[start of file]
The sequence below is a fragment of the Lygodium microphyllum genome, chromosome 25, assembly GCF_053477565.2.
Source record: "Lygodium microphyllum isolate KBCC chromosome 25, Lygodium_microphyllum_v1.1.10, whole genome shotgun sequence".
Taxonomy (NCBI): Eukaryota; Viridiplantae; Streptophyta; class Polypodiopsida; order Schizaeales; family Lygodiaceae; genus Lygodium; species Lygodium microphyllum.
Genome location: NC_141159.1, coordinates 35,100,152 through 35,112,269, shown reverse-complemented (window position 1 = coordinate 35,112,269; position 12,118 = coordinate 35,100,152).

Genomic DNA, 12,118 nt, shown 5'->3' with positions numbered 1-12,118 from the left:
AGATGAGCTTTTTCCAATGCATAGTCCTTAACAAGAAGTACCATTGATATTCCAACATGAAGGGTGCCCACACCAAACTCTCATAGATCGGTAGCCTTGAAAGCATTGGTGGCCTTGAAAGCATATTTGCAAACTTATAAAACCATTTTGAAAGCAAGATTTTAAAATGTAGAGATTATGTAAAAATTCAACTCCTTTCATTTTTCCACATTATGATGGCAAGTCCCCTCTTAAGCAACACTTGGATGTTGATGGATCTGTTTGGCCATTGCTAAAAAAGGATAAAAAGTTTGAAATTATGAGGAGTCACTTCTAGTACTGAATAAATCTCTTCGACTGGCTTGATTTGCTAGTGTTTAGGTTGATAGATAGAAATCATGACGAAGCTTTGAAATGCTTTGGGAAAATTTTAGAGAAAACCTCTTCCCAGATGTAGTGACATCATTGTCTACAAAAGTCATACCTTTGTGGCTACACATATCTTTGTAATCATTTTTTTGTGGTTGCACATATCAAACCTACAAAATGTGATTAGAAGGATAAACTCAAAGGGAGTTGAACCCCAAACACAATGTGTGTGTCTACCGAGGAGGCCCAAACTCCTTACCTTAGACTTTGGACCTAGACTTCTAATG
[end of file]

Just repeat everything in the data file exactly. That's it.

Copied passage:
The sequence below is a fragment of the Lygodium microphyllum genome, chromosome 25, assembly GCF_053477565.2.
Source record: "Lygodium microphyllum isolate KBCC chromosome 25, Lygodium_microphyllum_v1.1.10, whole genome shotgun sequence".
Taxonomy (NCBI): Eukaryota; Viridiplantae; Streptophyta; class Polypodiopsida; order Schizaeales; family Lygodiaceae; genus Lygodium; species Lygodium microphyllum.
Genome location: NC_141159.1, coordinates 35,100,152 through 35,112,269, shown reverse-complemented (window position 1 = coordinate 35,112,269; position 12,118 = coordinate 35,100,152).

Genomic DNA, 12,118 nt, shown 5'->3' with positions numbered 1-12,118 from the left:
AGATGAGCTTTTTCCAATGCATAGTCCTTAACAAGAAGTACCATTGATATTCCAACATGAAGGGTGCCCACACCAAACTCTCATAGATCGGTAGCCTTGAAAGCATTGGTGGCCTTGAAAGCATATTTGCAAACTTATAAAACCATTTTGAAAGCAAGATTTTAAAATGTAGAGATTATGTAAAAATTCAACTCCTTTCATTTTTCCACATTATGATGGCAAGTCCCCTCTTAAGCAACACTTGGATGTTGATGGATCTGTTTGGCCATTGCTAAAAAAGGATAAAAAGTTTGAAATTATGAGGAGTCACTTCTAGTACTGAATAAATCTCTTCGACTGGCTTGATTTGCTAGTGTTTAGGTTGATAGATAGAAATCATGACGAAGCTTTGAAATGCTTTGGGAAAATTTTAGAGAAAACCTCTTCCCAGATGTAGTGACATCATTGTCTACAAAAGTCATACCTTTGTGGCTACACATATCTTTGTAATCATTTTTTTGTGGTTGCACATATCAAACCTACAAAATGTGATTAGAAGGATAAACTCAAAGGGAGTTGAACCCCAAACACAATGTGTGTGTCTACCGAGGAGGCCCAAACTCCTTACCTTAGACTTTGGACCTAGACTTCTAATG